the same day [4 September 1997] the very last tenth-generation Ford Thunderbird rolled off the assembly line. One Ford dealer even held a wake for the beloved Thunderbird, complete with flowers and an RIP plaque. Launched as a two-seater in 1955, it was rivalled only by the Chevy Corvette, going from 0 to 62 mph in less than 10 seconds, with a maximum speed of 112 mph. The ‘T-Bird’ was wildly popular for decades, but the oil crisis was to prove the downfall of this classic car. Ford relaunched the T-Bird in 2002 for its fiftieth anniversary, though only 1,500 models were produced……..Plans were announced to build a new Control Tower at the Indianapolis Motor Speedway that resembled the historic Pagoda structures that stood at the track from 1913-1956 [7 September 1997]. The Bombardier Pagoda was completed in time for the 2000 Indianapolis 500…….The fifth generation Cadillac Seville celebrated its world premier at the IAA Frankfurt [9 September 1997]. It was the first time in its 95 year history that Cadillac organised a new model debut outside the US…….10 years ago this week, Porsche released its the latest 911 Turbo Cabriolet in the UK. The price for the 911 Turbo Cabriolet was £106,180, including a Porsche Vehicle Tracking System (VTS), a sophisticated vehicle security package approved to Thatcham Category 5 standard, and a Porsche Driving Experience programme [8 September 2007]……. Top Gear participated in the 2007 Britcar 24-hour race at Silverstone, where the hosts (including The Stig) drove a race-prepared, second-hand diesel BMW 330d and finished 3rd in class and 39th overall. The car was fuelled using biodiesel refined from crops shown during a tractor review in the previous series [9 September 2007]…… on the same day [9 September 2007], The record for the closest margin of victory in a car race of just 0.0005 of a second was set, when Logan Gomez (USA) beat Alex Lloyd (UK) in the 16th round of the 2007 Indy Pro Series, the Chicagoland 100, at Chicagoland Speedway, in Joliet, Illinois, USA. The Indy Pro Series is the developmental racing series sanctioned by the Indy Racing League. The Sam Schmidt Motorsports cars of champion Alex Lloyd and Logan Gomez battled for the lead with Robbie Pecorari throughout the race, which was slowed by two extended caution flags, the first caused by a major crash involving Chris Festa and Jaime Camara and the second involving Travis Gregg and Wade Cunningham. Gomez led his teammate entering the final lap. Lloyd mounted a challenge and the two cars briefly touched exiting turn four and Gomez was able to hold off Lloyd for his first Pro Series victory by a mere 0.0005 sec. Also on this day [9 September 2007] Volkswagen unveiled the Up at the Frankfurt Motor Show. The front-wheel-drive city car with a transverse 1-litre, 3-cylinder petrol engine mated to a 5-speed manual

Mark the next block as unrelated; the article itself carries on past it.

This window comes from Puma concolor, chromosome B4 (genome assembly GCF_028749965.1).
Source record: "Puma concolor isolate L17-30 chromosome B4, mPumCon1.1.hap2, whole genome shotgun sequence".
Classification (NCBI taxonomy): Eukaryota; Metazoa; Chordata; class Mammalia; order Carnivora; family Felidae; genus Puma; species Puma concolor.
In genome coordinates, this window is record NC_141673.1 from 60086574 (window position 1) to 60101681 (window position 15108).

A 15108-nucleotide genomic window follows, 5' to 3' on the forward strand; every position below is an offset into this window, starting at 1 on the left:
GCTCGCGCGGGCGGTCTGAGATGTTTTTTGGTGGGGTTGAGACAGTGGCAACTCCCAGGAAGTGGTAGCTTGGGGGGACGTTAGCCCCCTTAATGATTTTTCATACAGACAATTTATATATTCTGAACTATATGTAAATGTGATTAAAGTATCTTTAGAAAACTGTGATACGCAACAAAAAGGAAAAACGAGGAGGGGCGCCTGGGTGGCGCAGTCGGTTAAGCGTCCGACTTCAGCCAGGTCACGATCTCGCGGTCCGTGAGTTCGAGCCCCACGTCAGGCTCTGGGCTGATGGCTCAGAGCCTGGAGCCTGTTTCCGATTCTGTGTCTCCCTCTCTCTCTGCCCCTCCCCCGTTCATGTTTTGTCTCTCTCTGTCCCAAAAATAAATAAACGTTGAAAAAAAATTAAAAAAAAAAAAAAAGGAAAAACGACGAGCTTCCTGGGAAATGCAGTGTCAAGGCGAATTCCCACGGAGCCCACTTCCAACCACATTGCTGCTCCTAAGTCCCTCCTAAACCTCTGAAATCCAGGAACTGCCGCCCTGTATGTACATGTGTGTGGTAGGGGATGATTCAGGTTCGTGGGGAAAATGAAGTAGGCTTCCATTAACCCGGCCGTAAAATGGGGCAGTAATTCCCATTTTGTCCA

gearbox was just 3.54 metres (11 feet 7 inches) long……. Guinness World Records verified that the Shelby SuperCars (SSC) Ultimate Aero was officially the ‘Fastest Production Car’ in the world [10 September 2007]. It was the first time the production speed-record title had been broken by a US car since the Ford GT40 in 1967. Chuck Bigelow drove SSC’s Ultimate Aero on a stretch of Highway 221 in California, clocking 257.44 mph on the first pass and 254.91 mph on the second, to yield an official record speed of 256.18 mph. This broke the official record held by the Koenigsegg CCR by 15.09 mph and the Bugatti Veyron’s unofficial record by 3.63 mph.